On MLK Day, the NAACP and ADL link arms

It’s not an MLK Day to take for granted, is it?

Among all the memes and quotes of this holiday, I like best the one put forth from Dan Rather’s bold new venture News and Guts: “Our lives begin to end the day we become silent about things that matter.”

I’ve been to Snopes and learned this oft-cited saying takes some liberties with what King actually said, in Selma, Alabama, after Bloody Sunday on the Edmund Pettus Bridge.

“A man dies when he refuses to stand up for that which is right,” King said. “A man dies when he refuses to stand up for justice. A man dies when he refuses to take a stand for that which is true.”

Either way, it’s a poignant reminder. I confess that in some years — probably most years — I haven’t put much thought into the holiday beyond that it’s an extra day off, at a time when many of us have the space and comfort to whine about struggling to shake off a post-holiday malaise. My recent years in D.C. knocked some sense into me, because many of my friends there took the notion of a national day of service seriously. We painted schools and bagged groceries for neighbors in need. But in married life, in a region where it’s easy to feel rootless and lost in your own feelings of economic insecurity, I know I still need to make new habits of volunteerism.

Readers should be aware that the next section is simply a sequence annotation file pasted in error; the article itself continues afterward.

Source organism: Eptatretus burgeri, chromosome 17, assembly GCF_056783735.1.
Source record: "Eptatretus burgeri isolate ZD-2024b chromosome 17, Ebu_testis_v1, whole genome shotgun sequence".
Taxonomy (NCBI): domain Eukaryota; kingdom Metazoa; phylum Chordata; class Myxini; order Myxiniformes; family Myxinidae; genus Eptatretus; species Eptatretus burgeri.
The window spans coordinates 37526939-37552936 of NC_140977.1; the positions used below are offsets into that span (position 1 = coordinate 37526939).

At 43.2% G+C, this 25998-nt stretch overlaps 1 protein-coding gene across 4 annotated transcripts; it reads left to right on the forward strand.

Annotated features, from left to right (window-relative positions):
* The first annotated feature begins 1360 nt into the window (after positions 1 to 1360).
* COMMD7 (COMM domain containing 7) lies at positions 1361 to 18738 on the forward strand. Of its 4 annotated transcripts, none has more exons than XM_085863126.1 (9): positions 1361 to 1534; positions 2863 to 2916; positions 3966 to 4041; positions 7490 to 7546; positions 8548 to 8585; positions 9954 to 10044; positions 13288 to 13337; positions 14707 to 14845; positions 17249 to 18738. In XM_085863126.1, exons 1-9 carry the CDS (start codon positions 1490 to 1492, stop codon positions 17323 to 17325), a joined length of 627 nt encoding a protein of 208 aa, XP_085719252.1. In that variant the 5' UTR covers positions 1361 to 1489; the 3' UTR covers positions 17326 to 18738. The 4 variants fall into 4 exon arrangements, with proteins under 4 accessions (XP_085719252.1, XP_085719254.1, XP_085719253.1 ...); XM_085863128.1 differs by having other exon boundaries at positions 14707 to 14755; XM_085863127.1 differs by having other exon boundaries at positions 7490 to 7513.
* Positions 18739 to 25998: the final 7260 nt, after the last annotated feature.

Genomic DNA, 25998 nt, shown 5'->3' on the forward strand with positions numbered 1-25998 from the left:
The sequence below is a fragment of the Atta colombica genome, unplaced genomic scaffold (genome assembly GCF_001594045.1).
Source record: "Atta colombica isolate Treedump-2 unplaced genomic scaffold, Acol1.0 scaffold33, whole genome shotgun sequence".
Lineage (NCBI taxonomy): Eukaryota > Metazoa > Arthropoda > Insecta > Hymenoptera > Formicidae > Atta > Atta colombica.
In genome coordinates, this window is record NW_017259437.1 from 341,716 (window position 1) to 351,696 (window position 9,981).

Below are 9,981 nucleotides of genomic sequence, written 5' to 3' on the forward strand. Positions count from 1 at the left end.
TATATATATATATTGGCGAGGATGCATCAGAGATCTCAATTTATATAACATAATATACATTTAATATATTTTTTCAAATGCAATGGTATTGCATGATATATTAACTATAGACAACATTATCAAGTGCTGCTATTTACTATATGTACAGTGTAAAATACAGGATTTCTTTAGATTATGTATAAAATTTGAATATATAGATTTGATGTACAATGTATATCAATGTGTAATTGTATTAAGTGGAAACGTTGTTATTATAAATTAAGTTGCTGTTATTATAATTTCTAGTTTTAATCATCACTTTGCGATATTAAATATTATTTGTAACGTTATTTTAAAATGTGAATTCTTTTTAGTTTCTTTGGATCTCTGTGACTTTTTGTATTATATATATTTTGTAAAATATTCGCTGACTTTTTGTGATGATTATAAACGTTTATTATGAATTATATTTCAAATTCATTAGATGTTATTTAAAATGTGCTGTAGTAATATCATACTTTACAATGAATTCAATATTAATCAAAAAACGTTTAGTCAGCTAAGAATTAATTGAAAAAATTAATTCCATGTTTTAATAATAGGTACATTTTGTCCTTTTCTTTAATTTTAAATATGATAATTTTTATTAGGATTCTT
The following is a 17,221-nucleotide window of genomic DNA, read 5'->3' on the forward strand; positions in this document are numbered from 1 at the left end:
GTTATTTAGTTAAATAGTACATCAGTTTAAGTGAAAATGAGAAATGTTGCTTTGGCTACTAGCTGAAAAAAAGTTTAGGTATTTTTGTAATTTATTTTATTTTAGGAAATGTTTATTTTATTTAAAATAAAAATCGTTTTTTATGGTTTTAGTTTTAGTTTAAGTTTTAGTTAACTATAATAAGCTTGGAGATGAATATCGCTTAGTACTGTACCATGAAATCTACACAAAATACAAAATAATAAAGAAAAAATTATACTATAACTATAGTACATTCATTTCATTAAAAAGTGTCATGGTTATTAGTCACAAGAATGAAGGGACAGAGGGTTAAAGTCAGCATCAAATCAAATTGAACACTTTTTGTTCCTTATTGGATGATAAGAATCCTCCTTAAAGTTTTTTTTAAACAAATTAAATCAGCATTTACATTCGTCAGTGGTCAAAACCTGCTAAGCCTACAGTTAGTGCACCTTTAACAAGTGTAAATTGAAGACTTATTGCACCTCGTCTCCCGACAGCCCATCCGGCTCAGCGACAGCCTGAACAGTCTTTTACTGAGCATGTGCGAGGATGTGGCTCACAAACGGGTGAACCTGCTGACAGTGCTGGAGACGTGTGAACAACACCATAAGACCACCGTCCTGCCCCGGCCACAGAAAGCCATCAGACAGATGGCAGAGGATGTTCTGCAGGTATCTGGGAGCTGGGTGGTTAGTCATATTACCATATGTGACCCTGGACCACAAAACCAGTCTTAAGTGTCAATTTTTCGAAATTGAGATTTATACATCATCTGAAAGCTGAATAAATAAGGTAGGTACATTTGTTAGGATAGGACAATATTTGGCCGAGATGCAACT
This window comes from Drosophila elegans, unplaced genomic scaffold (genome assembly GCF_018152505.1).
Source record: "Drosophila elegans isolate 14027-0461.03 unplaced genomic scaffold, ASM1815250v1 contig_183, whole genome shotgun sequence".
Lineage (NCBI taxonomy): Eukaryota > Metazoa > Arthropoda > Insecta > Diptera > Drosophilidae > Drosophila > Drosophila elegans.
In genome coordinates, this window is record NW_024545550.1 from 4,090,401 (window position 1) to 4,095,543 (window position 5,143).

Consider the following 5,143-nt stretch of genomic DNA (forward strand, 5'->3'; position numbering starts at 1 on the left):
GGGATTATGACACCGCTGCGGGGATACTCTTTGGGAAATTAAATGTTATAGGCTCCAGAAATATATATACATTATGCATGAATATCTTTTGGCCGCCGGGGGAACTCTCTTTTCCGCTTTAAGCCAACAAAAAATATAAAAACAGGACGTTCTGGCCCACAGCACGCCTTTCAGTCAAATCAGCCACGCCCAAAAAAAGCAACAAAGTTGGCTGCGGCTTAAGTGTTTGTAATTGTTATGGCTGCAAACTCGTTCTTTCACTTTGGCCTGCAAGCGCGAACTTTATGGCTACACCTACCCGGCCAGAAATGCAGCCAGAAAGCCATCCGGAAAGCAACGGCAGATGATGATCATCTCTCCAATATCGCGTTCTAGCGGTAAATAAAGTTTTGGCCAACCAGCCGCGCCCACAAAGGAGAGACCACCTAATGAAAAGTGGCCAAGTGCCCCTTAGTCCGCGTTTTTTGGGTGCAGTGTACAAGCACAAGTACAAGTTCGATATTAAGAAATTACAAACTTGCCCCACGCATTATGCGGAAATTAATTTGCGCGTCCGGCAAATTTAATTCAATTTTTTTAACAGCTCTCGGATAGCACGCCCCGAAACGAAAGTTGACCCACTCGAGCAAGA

We no longer have the privilege of presuming that MLK Day is mostly about history. So for today’s sign of hope, I want to recognize the National Association for the Advancement of Colored People and the Anti-Defamation League for promising to build a “coalition of now.”

In the Washington Post, Cornell Williams Brooks (president of the NAACP) and Jonathan Greeblatt (the ADL’s CEO), wrote as follows:

“Now more than ever, there is no ‘us vs. them.’ We are all black. We are all Jews. We are all Muslims. We are all women. We are all immigrants. We are all LGBT. And when the rights of one of us are threatened, all of us are threatened.”

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Flickr/ehpien

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